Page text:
artichoke dip

Three-ingredient artichoke dip

22 November 2011

My meals are generous with everything but appetizers. I like people to eat their dinner, and I’d much rather save room for dessert than fill up too early. But on Thanksgiving I can’t leave guests starving as I load the buffet with platters of food. A warm dip on the table with crackers and veggies creates a hub for friendly conversation as anticipation builds for the feast of the year.

In a bumpy fall season, I’m relying on my easiest recipes to get me through Thanksgiving prep. This three-ingredient dip fits the bill. It’s also convenient for making ahead.

I love this dip just as well cold as warm, but on a brisk November day in Ohio, warm is the way to go. I’ll make it now and heat it before guests arrive Thursday.

Many people by tradition have Thanksgiving at lunchtime, but I can’t get up at dawn to roast turkey. We lazily assemble in the late afternoon, which gives me the day to cook. Thanksgiving dinner can be made in one frenetic cooking day, but stress is much lower if I spread it over three.

Tuesday – Make artichoke dip. Cook cranberry sauce. Cube bread for stuffing and leave out to dry. Brine turkeys in salt-sugar water.
Wednesday – Roast sweet potatoes with butter and maple syrup. Make balsamic vinaigrette and candied walnuts. Wash salad greens. Remove turkeys from brine to dry skin overnight.
Thursday – Turkeys in oven. Assemble stuffing to bake. Cook green beans in skillet. Roast brussels sprouts (my one new dish this year). Peel, boil and mash potatoes. Make gravy. Toss salad greens with apples, walnuts, feta and vinaigrette.

I like to make the basics and have others contribute from their Thanksgiving memories. My mother-in-law is bringing cole slaw, a tradition of her mom’s. One sister-in-law is bringing cornbread stuffing with cranberries, and another is bringing an apple-cranberry crumble. A third sister-in-law gets a free pass for hauling her three young kids out to her brother’s midday Thanksgiving meal and back to ours in the early evening. (No male cooks in this crowd.)

My hardworking friend Jenny, a champion baker, is bringing a decadent corn pudding as well as pecan chess pie, pumpkin pie and apple dumplings. If Jenny can’t leave her family to come live with me, at the very least she has to come for Thanksgiving every year.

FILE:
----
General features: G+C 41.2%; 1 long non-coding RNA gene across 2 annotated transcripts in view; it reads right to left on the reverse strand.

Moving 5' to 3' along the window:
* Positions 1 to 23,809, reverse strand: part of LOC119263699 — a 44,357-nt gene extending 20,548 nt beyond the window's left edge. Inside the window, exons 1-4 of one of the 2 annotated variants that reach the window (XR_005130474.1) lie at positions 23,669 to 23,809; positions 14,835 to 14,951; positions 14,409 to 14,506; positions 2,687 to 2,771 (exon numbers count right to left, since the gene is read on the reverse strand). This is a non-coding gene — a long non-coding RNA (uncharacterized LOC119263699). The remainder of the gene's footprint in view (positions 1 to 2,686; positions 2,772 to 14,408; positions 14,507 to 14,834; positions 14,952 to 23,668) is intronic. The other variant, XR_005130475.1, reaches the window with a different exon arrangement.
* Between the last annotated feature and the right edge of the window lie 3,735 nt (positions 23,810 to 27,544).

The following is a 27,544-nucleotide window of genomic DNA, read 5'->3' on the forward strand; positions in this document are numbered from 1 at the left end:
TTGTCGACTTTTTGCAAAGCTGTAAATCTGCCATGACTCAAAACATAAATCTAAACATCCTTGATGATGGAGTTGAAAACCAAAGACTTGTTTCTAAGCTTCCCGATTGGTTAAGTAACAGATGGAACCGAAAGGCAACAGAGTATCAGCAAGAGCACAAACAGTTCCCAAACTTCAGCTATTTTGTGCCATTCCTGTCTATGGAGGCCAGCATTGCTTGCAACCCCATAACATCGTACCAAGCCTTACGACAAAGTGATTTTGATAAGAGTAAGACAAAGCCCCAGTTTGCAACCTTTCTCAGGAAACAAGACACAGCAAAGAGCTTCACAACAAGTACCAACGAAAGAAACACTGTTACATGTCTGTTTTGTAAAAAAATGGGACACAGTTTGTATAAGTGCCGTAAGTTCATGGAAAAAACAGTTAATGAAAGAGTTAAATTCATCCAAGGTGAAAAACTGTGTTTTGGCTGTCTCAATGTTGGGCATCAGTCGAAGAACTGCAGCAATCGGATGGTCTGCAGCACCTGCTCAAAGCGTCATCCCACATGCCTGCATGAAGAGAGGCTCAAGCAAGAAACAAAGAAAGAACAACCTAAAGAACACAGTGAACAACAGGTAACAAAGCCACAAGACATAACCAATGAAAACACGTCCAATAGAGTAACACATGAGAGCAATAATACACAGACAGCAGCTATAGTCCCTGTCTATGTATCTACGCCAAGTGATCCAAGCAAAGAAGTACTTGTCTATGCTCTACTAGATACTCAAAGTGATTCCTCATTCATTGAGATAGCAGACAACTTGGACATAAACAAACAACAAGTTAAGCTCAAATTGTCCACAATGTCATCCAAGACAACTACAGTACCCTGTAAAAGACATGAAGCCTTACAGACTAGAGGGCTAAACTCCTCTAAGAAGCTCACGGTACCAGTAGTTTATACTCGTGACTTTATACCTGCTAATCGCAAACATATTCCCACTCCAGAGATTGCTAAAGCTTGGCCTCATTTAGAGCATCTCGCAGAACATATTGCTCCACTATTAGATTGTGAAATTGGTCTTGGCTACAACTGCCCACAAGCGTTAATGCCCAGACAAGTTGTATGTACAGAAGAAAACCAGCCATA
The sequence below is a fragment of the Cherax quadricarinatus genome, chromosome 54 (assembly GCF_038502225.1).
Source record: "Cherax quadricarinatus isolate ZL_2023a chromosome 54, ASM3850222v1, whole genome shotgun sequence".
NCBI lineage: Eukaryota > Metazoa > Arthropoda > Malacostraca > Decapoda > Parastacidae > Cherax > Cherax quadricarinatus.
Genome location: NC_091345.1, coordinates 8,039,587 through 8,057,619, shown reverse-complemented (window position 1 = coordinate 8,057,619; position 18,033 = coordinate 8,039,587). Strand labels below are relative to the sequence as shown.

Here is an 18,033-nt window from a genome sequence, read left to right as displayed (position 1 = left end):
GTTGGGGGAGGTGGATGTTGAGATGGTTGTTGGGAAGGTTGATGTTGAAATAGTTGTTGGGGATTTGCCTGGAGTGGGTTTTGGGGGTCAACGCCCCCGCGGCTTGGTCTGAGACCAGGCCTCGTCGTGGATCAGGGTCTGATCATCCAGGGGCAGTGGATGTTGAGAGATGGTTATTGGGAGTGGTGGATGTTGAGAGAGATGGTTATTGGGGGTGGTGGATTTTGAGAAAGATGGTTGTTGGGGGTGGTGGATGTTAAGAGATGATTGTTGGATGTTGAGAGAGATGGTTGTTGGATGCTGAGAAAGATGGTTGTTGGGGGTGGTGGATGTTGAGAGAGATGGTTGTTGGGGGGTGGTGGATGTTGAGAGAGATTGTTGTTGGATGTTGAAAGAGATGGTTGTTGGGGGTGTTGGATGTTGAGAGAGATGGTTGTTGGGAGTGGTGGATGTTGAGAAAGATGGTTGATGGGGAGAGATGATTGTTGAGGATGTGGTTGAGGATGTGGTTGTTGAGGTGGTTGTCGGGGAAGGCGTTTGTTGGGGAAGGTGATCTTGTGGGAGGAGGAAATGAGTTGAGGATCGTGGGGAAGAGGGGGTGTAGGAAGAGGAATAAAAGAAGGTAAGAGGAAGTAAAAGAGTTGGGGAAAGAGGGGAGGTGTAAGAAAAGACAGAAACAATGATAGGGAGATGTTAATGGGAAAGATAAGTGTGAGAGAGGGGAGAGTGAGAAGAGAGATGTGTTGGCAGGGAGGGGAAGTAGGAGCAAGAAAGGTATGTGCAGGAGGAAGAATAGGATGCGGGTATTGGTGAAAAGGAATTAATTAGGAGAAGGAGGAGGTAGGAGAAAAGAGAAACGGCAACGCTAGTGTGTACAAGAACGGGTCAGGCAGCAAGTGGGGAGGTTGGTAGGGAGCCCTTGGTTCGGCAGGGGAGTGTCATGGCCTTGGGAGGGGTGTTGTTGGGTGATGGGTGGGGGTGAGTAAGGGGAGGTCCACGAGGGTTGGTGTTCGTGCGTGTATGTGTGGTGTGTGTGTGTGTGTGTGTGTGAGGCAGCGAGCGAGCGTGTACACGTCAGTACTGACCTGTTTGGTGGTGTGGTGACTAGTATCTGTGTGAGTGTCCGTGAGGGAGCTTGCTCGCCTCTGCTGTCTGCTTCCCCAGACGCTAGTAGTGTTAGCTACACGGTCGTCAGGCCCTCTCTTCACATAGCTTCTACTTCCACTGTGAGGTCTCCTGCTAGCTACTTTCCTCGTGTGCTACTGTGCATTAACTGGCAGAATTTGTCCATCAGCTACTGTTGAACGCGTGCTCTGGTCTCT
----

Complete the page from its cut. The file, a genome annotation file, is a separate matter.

I realized yesterday I only have one working oven and two turkeys. Alarm bells should have gone off last week when my husband emailed me in California to report a broken hinge on the top oven, but I had heavier matters on my mind. If a last-minute repair effort today can’t get me through, my lovely and lovable mother-in-law has two ovens down the road.

But back to the job of today. I store a big jar of marinated artichoke hearts from Costco primarily for this dip. It lasts forever.

Chop and mix with cream cheese and grated parmesan. I don’t recommend using a food processor, because you’ll lose the chunkiness of the artichoke.

Doesn’t get much easier than that.

Into a nice baking dish or large ramekin, and it’s good to go. If I’m short on oven space, this dip warms up well in the microwave too. My mother-in-law likes a little paprika on top, which somehow brings me back to the ’70s.

Three-Ingredient Artichoke Dip
When I have an unexpected crowd, this is an easy pantry appetizer that never disappoints.

Ingredients

  • 1 cup marinated artichoke hearts
  • 8 oz cream cheese (or neufchatel cheese, Kraft’s light version)
  • 3/4 cup grated parmesan or pecorino romano cheese

Directions

  1. Remove artichoke hearts from marinating liquid and chop with a sharp knife.
  2. Add cream cheese to bowl along with chopped artichoke hearts and grated parmesan. Mix well.
  3. Serve cold or hot. To warm, microwave until bubbly or bake in a 350 degree oven for 20-25 minutes.

Notes

  • I don’t recommend using a food processor, because you’ll lose the chunkiness of the artichoke.
  • Add crushed red pepper flakes or a dash of hot sauce for a little kick.

Here’s the link to a printable version.

This work is licensed under a Creative Commons Attribution 4.0 International License.

{ 2 comments… read them below or add one }

Venus 22 November 2011 at 6:11 pm

warm is the best. so good!

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Adie Andrews 13 December 2011 at 7:28 am

I love that recipe but I can say that it is not bad cold if you put it on a hot toasts is perfect for breakfast or small lunch.

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